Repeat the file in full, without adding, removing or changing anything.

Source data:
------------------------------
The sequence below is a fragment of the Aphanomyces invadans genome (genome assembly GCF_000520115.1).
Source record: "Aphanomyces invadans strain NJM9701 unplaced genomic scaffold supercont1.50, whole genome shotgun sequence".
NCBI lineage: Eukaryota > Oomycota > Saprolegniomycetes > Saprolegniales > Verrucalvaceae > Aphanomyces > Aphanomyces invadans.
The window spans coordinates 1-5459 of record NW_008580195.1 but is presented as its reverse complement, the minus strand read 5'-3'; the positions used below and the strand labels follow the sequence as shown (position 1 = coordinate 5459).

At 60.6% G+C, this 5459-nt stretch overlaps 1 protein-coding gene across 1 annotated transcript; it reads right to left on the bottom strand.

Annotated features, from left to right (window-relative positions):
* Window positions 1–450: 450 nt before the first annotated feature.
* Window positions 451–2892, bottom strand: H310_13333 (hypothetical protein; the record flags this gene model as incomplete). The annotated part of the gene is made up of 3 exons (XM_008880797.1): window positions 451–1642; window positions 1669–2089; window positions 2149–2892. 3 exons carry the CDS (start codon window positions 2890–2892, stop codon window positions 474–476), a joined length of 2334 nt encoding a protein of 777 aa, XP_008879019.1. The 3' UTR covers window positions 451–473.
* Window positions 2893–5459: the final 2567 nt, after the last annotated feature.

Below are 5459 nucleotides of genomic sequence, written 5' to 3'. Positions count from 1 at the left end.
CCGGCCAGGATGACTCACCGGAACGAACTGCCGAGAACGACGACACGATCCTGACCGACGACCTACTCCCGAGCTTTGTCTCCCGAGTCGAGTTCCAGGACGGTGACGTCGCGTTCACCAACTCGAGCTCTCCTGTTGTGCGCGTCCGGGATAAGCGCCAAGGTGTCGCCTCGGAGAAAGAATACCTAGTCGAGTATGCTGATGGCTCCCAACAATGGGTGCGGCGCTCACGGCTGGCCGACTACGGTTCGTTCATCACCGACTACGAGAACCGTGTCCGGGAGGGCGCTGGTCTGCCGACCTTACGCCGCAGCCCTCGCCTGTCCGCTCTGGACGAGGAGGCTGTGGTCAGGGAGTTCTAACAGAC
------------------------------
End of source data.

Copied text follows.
The sequence below is a fragment of the Aphanomyces invadans genome (genome assembly GCF_000520115.1).
Source record: "Aphanomyces invadans strain NJM9701 unplaced genomic scaffold supercont1.50, whole genome shotgun sequence".
NCBI lineage: Eukaryota > Oomycota > Saprolegniomycetes > Saprolegniales > Verrucalvaceae > Aphanomyces > Aphanomyces invadans.
The window spans coordinates 1-5459 of record NW_008580195.1 but is presented as its reverse complement, the minus strand read 5'-3'; the positions used below and the strand labels follow the sequence as shown (position 1 = coordinate 5459).

At 60.6% G+C, this 5459-nt stretch overlaps 1 protein-coding gene across 1 annotated transcript; it reads right to left on the bottom strand.

Annotated features, from left to right (window-relative positions):
* Window positions 1–450: 450 nt before the first annotated feature.
* Window positions 451–2892, bottom strand: H310_13333 (hypothetical protein; the record flags this gene model as incomplete). The annotated part of the gene is made up of 3 exons (XM_008880797.1): window positions 451–1642; window positions 1669–2089; window positions 2149–2892. 3 exons carry the CDS (start codon window positions 2890–2892, stop codon window positions 474–476), a joined length of 2334 nt encoding a protein of 777 aa, XP_008879019.1. The 3' UTR covers window positions 451–473.
* Window positions 2893–5459: the final 2567 nt, after the last annotated feature.

Below are 5459 nucleotides of genomic sequence, written 5' to 3'. Positions count from 1 at the left end.
CCGGCCAGGATGACTCACCGGAACGAACTGCCGAGAACGACGACACGATCCTGACCGACGACCTACTCCCGAGCTTTGTCTCCCGAGTCGAGTTCCAGGACGGTGACGTCGCGTTCACCAACTCGAGCTCTCCTGTTGTGCGCGTCCGGGATAAGCGCCAAGGTGTCGCCTCGGAGAAAGAATACCTAGTCGAGTATGCTGATGGCTCCCAACAATGGGTGCGGCGCTCACGGCTGGCCGACTACGGTTCGTTCATCACCGACTACGAGAACCGTGTCCGGGAGGGCGCTGGTCTGCCGACCTTACGCCGCAGCCCTCGCCTGTCCGCTCTGGACGAGGAGGCTGTGGTCAGGGAGTTCTAACAGAC